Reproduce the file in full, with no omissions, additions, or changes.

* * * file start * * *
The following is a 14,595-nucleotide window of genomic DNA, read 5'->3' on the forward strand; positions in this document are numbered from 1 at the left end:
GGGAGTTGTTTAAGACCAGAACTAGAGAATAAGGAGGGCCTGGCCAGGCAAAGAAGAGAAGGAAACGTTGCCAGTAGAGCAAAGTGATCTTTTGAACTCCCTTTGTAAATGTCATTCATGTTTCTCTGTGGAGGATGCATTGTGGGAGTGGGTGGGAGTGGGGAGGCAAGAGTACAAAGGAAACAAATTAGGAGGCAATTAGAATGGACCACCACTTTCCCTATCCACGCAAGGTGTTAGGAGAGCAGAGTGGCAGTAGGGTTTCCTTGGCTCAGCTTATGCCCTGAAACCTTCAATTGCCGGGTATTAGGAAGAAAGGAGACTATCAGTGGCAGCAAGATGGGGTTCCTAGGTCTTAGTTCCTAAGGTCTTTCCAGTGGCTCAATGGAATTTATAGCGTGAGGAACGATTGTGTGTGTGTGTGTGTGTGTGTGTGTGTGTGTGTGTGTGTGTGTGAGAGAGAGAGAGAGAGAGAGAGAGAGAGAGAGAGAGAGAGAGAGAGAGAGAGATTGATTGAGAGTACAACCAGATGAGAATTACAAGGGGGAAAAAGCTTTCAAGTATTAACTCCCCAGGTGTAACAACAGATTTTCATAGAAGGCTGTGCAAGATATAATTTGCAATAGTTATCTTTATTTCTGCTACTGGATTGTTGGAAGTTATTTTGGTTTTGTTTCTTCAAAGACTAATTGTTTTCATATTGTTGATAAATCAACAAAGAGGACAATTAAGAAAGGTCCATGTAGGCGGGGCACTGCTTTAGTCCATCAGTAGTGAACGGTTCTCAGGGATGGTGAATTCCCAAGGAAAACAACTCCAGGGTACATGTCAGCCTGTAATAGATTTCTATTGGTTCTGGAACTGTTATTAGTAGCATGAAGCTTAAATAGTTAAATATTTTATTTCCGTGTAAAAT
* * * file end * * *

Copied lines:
The following is a 14,595-nucleotide window of genomic DNA, read 5'->3' on the forward strand; positions in this document are numbered from 1 at the left end:
GGGAGTTGTTTAAGACCAGAACTAGAGAATAAGGAGGGCCTGGCCAGGCAAAGAAGAGAAGGAAACGTTGCCAGTAGAGCAAAGTGATCTTTTGAACTCCCTTTGTAAATGTCATTCATGTTTCTCTGTGGAGGATGCATTGTGGGAGTGGGTGGGAGTGGGGAGGCAAGAGTACAAAGGAAACAAATTAGGAGGCAATTAGAATGGACCACCACTTTCCCTATCCACGCAAGGTGTTAGGAGAGCAGAGTGGCAGTAGGGTTTCCTTGGCTCAGCTTATGCCCTGAAACCTTCAATTGCCGGGTATTAGGAAGAAAGGAGACTATCAGTGGCAGCAAGATGGGGTTCCTAGGTCTTAGTTCCTAAGGTCTTTCCAGTGGCTCAATGGAATTTATAGCGTGAGGAACGATTGTGTGTGTGTGTGTGTGTGTGTGTGTGTGTGTGTGTGTGTGTGTGAGAGAGAGAGAGAGAGAGAGAGAGAGAGAGAGAGAGAGAGAGAGAGAGAGAGATTGATTGAGAGTACAACCAGATGAGAATTACAAGGGGGAAAAAGCTTTCAAGTATTAACTCCCCAGGTGTAACAACAGATTTTCATAGAAGGCTGTGCAAGATATAATTTGCAATAGTTATCTTTATTTCTGCTACTGGATTGTTGGAAGTTATTTTGGTTTTGTTTCTTCAAAGACTAATTGTTTTCATATTGTTGATAAATCAACAAAGAGGACAATTAAGAAAGGTCCATGTAGGCGGGGCACTGCTTTAGTCCATCAGTAGTGAACGGTTCTCAGGGATGGTGAATTCCCAAGGAAAACAACTCCAGGGTACATGTCAGCCTGTAATAGATTTCTATTGGTTCTGGAACTGTTATTAGTAGCATGAAGCTTAAATAGTTAAATATTTTATTTCCGTGTAAAAT